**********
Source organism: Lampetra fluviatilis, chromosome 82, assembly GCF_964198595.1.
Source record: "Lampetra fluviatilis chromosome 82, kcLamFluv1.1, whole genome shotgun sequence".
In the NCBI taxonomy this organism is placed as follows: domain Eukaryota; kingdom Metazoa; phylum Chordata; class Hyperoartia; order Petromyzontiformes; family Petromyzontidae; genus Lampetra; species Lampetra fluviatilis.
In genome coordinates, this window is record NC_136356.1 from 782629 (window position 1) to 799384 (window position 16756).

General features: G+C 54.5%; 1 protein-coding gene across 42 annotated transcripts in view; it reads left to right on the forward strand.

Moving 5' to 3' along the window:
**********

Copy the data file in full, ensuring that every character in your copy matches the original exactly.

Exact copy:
Source organism: Lampetra fluviatilis, chromosome 82, assembly GCF_964198595.1.
Source record: "Lampetra fluviatilis chromosome 82, kcLamFluv1.1, whole genome shotgun sequence".
In the NCBI taxonomy this organism is placed as follows: domain Eukaryota; kingdom Metazoa; phylum Chordata; class Hyperoartia; order Petromyzontiformes; family Petromyzontidae; genus Lampetra; species Lampetra fluviatilis.
In genome coordinates, this window is record NC_136356.1 from 782629 (window position 1) to 799384 (window position 16756).

General features: G+C 54.5%; 1 protein-coding gene across 42 annotated transcripts in view; it reads left to right on the forward strand.

Moving 5' to 3' along the window: